It’s almost the stuff of cowboy tales that Marshall Trimble bought his new home in a north Scottsdale subdivision where streets take names from Western icons, such as bronco and wrangler.
Among the nuevo Territorial-style homes in his upscale neighborhood, the state’s official historian didn’t feel quite at home until he festooned an old paloverde tree with a barn-wood slat. Hung on a wire and made to look like a sign, it’s branded with "Querencia."
Despite its traditional Spanish meaning — the place where a bull goes to die in the ring — the always optimistic Trimble prefers the definition Mexican cowboys attach to the word — a place where horses gather on the range.
Perhaps that double meaning best defines Trimble.
Juxtaposed against a snappy wit and an easy grin, the cowboy balladeer is mindful of getting older and downright fearful of slowing down.
His thin physique, sharp blue eyes and trademark black cowboy hat belie the image of a man who could qualify for a senior discount at the very shows he headlines. Even at 65, Trimble has a young man’s energy.
His stage performances are an Old West version of a variety show. Highlighted by 12-string guitar playing, Trimble serves audiences equal parts storytelling and song. He adds a dash of selfdeprecating humor and sprinkles in Arizona history for good measure.
"I feel like I’m doing something important. If I didn’t, I guess I’d just, you know, quit," Trimble said. "I have a real fear that if I don’t take care of myself then I’m not going to be able to have the energy to do these things I do.
"I think I’d just wither up on the vine and just die. It sounds maudlin, maybe, but I really believe that if I don’t feel I’m useful, I’d have no place to go. And I’m having too much fun to stop."
Others don’t want him to stop, either. A number of groups this year have bestowed honors upon him, from Daughters of the American Revolution to the Scottsdale Hall of Fame. His television show "Arizona Backroads" was nominated for a regional Emmy, and he was inducted into the Arizona Veterans Hall of Fame.
THE KING AND A 12-STRING
Born in 1939 in a Mesa hospital, Trimble lived with his family on a small livestock ranch south of Tempe. The family eventually moved to Ash Fork to follow his father’s dream of railroading.
Trimble credits his upbringing in the northern Arizona town with helping to forge an appreciation for Arizona history and the state’s rural lifestyle that lies just beyond the big cities.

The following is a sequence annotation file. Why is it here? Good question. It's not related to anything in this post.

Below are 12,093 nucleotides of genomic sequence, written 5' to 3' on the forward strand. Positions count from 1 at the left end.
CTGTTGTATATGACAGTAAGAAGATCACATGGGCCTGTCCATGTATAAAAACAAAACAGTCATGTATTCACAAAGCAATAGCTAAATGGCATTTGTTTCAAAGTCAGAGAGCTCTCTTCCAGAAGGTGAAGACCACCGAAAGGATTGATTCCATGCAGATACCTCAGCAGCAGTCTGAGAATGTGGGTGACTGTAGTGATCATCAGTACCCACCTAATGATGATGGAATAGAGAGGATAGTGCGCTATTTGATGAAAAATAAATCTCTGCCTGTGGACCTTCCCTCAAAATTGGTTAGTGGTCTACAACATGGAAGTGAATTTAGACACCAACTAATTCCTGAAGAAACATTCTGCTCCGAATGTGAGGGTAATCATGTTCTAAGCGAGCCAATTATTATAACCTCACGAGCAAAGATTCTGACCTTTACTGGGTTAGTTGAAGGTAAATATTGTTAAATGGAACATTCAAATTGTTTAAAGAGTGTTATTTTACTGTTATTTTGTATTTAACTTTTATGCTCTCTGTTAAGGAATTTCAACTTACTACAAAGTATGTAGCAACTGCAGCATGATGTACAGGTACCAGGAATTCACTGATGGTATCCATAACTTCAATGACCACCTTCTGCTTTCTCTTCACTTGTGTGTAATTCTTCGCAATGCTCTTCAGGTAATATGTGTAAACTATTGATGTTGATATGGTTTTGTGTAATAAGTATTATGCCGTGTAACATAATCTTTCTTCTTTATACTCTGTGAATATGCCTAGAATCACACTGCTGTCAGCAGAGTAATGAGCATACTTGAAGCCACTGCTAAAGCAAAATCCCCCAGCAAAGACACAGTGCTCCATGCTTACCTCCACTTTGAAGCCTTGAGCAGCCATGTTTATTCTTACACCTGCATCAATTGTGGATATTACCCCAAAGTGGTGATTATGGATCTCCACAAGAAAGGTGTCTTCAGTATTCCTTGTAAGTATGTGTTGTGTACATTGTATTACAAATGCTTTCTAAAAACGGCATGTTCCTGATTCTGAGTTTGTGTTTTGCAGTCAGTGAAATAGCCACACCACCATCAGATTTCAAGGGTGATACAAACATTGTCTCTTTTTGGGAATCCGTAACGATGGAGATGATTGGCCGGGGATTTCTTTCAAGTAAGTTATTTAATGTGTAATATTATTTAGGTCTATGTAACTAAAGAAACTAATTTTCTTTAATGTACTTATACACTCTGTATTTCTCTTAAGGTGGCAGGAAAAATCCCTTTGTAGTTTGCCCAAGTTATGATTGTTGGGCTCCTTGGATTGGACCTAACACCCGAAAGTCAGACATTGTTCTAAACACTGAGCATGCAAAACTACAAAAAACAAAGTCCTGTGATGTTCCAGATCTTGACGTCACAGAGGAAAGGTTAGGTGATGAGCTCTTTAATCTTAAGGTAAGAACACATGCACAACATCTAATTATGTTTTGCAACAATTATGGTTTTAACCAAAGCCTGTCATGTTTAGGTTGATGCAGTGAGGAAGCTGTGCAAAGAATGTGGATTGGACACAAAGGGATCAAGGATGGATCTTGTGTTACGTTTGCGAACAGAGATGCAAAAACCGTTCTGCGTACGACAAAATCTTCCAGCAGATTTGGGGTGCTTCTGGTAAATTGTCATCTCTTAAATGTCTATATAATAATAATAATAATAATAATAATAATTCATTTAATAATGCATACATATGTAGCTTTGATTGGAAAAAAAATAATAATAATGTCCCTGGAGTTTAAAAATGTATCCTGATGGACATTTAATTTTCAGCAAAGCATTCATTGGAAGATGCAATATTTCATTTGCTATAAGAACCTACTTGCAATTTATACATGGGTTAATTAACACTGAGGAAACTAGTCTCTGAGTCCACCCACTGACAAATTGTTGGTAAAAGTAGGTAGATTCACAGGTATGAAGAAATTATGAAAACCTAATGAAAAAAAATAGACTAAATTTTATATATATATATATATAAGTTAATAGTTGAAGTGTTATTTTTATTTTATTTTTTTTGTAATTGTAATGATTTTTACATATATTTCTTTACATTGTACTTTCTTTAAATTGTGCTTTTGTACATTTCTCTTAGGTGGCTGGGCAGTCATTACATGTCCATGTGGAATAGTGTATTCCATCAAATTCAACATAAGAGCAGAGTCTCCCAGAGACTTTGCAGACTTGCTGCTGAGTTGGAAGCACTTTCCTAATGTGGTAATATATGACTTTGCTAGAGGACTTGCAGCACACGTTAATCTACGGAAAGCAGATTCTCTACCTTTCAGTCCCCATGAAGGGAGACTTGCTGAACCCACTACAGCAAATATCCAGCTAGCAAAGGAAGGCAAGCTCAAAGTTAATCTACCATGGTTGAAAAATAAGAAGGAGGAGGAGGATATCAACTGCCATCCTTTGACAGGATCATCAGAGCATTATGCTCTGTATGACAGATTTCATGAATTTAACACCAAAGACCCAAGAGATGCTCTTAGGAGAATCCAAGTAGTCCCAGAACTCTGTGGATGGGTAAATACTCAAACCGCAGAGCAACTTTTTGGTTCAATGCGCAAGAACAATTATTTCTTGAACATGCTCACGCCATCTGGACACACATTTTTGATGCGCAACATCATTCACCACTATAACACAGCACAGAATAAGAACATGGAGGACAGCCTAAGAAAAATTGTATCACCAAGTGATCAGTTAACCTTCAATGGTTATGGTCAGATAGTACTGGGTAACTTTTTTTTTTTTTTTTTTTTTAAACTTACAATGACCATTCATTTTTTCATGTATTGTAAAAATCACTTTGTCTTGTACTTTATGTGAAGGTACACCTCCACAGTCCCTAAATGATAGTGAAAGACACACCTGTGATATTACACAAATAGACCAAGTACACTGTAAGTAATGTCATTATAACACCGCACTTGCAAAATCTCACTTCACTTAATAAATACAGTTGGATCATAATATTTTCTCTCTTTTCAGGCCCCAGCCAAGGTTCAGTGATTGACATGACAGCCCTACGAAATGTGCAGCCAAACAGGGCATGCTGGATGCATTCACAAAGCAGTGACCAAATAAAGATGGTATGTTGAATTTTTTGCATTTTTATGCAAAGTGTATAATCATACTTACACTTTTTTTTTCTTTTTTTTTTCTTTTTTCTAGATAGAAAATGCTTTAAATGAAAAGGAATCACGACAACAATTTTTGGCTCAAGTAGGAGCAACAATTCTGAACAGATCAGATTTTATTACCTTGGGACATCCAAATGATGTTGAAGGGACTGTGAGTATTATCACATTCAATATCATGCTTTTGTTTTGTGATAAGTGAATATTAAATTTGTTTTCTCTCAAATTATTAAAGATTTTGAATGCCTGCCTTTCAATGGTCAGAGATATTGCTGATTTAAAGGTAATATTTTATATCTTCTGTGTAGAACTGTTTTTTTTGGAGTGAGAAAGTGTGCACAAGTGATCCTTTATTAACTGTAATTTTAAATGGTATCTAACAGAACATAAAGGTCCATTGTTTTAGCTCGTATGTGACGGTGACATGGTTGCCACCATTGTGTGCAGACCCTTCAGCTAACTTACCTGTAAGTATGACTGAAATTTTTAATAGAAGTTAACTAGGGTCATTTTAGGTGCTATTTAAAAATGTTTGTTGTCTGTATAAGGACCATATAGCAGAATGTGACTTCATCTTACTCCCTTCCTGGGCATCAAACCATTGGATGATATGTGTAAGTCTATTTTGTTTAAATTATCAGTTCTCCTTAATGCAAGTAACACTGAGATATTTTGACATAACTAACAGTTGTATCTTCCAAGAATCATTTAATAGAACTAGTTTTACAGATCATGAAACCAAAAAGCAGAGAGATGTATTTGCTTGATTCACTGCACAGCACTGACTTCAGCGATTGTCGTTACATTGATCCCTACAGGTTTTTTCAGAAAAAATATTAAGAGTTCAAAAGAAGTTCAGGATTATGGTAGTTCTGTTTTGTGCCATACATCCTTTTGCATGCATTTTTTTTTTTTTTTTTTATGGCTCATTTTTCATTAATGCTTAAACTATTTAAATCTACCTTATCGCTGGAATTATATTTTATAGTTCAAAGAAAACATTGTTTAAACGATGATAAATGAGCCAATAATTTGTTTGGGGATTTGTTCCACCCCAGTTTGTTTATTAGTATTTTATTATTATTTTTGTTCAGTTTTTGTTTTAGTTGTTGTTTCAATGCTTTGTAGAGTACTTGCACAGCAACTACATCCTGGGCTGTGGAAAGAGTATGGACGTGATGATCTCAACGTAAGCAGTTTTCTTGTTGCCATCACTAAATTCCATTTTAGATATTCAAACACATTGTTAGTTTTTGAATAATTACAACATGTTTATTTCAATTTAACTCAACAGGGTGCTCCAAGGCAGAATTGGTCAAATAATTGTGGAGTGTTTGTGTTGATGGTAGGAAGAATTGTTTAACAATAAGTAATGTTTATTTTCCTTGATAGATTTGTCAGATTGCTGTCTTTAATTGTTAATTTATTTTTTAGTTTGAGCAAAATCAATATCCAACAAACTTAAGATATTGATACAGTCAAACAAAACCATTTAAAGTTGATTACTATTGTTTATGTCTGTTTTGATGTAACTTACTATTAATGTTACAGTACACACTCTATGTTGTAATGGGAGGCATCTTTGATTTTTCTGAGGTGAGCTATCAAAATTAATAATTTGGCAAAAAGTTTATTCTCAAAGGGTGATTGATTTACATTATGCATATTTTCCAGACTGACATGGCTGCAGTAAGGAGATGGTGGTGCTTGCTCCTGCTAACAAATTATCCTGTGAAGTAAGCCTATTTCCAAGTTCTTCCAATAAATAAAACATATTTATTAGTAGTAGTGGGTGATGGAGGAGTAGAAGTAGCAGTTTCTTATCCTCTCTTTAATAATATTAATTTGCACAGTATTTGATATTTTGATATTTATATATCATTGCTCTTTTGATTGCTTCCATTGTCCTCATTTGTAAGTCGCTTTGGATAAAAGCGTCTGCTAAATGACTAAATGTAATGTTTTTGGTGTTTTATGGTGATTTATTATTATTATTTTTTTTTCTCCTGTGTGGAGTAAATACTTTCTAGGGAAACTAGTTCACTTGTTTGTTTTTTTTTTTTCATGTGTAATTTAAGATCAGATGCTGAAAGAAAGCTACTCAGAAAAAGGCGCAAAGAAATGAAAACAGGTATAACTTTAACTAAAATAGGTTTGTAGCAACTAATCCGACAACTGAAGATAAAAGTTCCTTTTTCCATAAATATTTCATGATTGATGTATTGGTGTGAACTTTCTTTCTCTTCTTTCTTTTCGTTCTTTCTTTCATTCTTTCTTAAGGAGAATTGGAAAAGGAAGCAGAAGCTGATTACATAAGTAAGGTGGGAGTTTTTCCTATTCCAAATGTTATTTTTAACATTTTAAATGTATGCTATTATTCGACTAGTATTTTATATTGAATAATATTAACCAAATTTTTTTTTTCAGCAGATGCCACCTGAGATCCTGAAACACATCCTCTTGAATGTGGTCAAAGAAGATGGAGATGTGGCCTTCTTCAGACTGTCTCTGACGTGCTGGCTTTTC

One of his most poignant memories came years ago when he was invited to speak at a high school graduation in Young, a tiny town east of Payson. The school flew him to town on a small airplane.
"The plane had to fly low and kind of buzz the cattle so we could make a landing on the grass runway," he said. "I thought to myself, ‘This is the Arizona I remember, and the Arizona I love.’ "
In the 1980s, Trimble worked as a featured guest on trail rides throughout Arizona.
During the day he’d answer tourists’ questions, and at night he’d play his guitar and sing old cowboy songs around the campfire.
It didn’t pay much, but it allowed him to see most of the scenic parts of Arizona on the back of a horse.
"There’s nothing like it. I’ve done it in a hot-air balloon, an airplane, hiked it," he said. "The horse kind of picks his way through the stuff and you just sit back and think, ‘This is just how it felt in 1875.’ "
Trimble didn’t grow up with a guitar.
He was a jock, having played baseball for a semipro team called the Glendale Greys, and later for Phoenix College. He graduated from Arizona State University with a physical education degree.
He bought his first guitar for $5 in 1958 after being inspired by a Marine buddy who could do a perfect Elvis impersonation, an act he said would impress girls. Trimble, who claims he was terminally shy — though you’d never know that today — taught himself to play while listening to Elvis, Buddy Holly and Johnny Cash records.
"We’d go up to L.A., to the beaches, and get him to do the Elvis imitations and it would attract the California girls," he said. "I took a lesson from that and thought, ‘If I learned to play the guitar maybe I could attract some of these gals, too.’ "
The guitar would soon become an integral part of Trimble’s life. Not only did the instrument help him pay the rent, it became the foundation for his stage performances and public appearances.
In 1970, while teaching at Coronado High School, Trimble had an opportunity to buy a home on an acre lot in Paradise Valley for $30,000 (he later sold it for nearly $1 million).
But the price was nearly out of reach for a young teacher, so Trimble turned to the guitar to make extra cash. He began performing in Scottsdale bars now long closed, such as the Cross Keys and the Red Dog.
A few years later, Trimble published his first book, "Arizona: A Panoramic History of a Frontier State." He soon found himself at speaking engagements and book signings. It was the first of 19 books he’s written, ranging from folklore to gunfighters to Southwest history.
Thinking he’d bore audiences with simple readings, Trimble again reached for the guitar to liven up his appearances. The book appearances spawned corporate events and conventions.
"Pretty soon, they were starting to pay a whole lot better than the bars. And the conventions, I found out, paid a whole lot more than singing around the corral.
"To this day, that has been really my bread and butter," he said. "I look at that old 12-string guitar and I think, ‘Doggone it, this thing has taken me a long, long ways. I love that thing like I would a brother.’ "